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What are the combined effects of negative emotions and illness cognitions on self-care in people with type 2 diabetes? A longitudinal structural equation model

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Author(s)

  • Joanna L Hudson
  • Christine Bundy
  • Peter Coventry
  • Chris Dickens
  • Alex Wood
  • Reeves David

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Publication details

JournalPsychology & health
DateAccepted/In press - 10 Feb 2016
DatePublished (current) - 17 Mar 2016
Issue number7
Volume31
Number of pages18
Pages (from-to)873-890
Original languageEnglish

Abstract

Objective To explore whether negative emotions mediate the effect of diabetes cognitions on diabetes self-care and conversely whether diabetes cognitions mediate the effect of negative emotions on diabetes self-care.
Design Longitudinal observational study in adults with Type 2 diabetes.
Main outcome measures Self-reported depression and anxiety (Diabetes Wellbeing Questionnaire), cognitions (Illness Perceptions Questionnaire-Revised; Beliefs about Medicines Questionnaire), and diabetes self-care (Summary of Diabetes Self-Care Activities Scale) were completed at baseline and six months. Analyses used structural equation modelling.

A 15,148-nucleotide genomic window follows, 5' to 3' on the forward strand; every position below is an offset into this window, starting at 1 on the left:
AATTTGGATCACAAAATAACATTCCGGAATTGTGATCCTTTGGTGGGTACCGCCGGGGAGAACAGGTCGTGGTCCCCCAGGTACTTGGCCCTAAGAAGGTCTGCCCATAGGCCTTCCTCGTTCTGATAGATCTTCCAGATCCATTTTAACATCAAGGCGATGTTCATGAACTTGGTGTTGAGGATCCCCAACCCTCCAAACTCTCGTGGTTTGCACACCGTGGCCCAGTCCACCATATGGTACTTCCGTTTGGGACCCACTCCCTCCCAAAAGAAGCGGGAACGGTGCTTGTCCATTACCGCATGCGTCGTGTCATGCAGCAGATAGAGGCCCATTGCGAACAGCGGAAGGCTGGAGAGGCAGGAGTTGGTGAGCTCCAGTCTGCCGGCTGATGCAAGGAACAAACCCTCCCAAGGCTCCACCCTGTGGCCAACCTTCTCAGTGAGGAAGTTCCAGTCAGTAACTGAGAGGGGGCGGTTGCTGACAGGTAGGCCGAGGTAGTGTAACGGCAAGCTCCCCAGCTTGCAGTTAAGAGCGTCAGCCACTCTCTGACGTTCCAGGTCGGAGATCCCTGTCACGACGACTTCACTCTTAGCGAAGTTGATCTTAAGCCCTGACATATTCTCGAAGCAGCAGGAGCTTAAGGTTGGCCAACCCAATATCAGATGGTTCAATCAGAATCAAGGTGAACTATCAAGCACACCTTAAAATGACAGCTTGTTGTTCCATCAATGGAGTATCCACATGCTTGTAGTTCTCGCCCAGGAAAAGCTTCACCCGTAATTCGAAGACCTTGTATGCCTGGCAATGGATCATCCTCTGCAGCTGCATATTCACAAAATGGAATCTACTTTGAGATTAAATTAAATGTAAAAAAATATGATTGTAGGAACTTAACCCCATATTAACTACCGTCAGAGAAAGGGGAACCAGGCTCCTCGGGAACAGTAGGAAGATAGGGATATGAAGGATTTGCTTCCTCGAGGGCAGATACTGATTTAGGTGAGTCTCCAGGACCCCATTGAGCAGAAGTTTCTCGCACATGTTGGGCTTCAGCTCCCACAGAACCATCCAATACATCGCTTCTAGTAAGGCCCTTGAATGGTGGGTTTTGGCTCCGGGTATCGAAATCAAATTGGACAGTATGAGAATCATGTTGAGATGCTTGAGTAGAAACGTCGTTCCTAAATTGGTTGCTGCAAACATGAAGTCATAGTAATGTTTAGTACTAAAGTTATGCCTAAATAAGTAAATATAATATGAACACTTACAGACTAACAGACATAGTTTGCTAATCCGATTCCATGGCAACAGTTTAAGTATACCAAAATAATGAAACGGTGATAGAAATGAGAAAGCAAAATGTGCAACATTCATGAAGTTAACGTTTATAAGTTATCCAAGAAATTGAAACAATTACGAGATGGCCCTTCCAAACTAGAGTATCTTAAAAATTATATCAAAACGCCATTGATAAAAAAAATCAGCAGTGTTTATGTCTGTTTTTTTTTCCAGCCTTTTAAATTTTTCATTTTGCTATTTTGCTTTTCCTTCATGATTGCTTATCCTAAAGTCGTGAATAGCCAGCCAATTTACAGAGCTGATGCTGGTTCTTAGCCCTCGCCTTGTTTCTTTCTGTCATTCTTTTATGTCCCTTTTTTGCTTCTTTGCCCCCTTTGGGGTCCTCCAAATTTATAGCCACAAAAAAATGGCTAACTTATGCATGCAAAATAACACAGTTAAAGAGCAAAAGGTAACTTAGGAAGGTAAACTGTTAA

Results Baseline medication concerns were associated with elevated symptoms of depression and anxiety at follow-up, but emotions did not mediate medication concern’s effect on diabetes self-care. Baseline depression and anxiety symptoms were associated with specific diabetes cognitions over time, but these cognition domains did not mediate emotion’s effect on diabetes self-care. Personal control remained independent of emotions and was associated with diabetes self-care over time.
Conclusions Negative emotions did not act directly or alongside cognitions to influence diabetes self-care. The reciprocal relationship between diabetes cognitions and emotions suggests cognitive restructuring, in addition to other mood management intervention techniques would likely improve the emotional wellbeing of adults with Type 2 diabetes. Likewise, personal control beliefs are likely important intervention targets for improving self-care.

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© 2016 Informa UK Limited, trading as Taylor & Francis Group. This is an author-produced version of a paper accepted for publication. Uploaded with permission of the publisher/copyright holder. Further copying may not be permitted; contact the publisher for details

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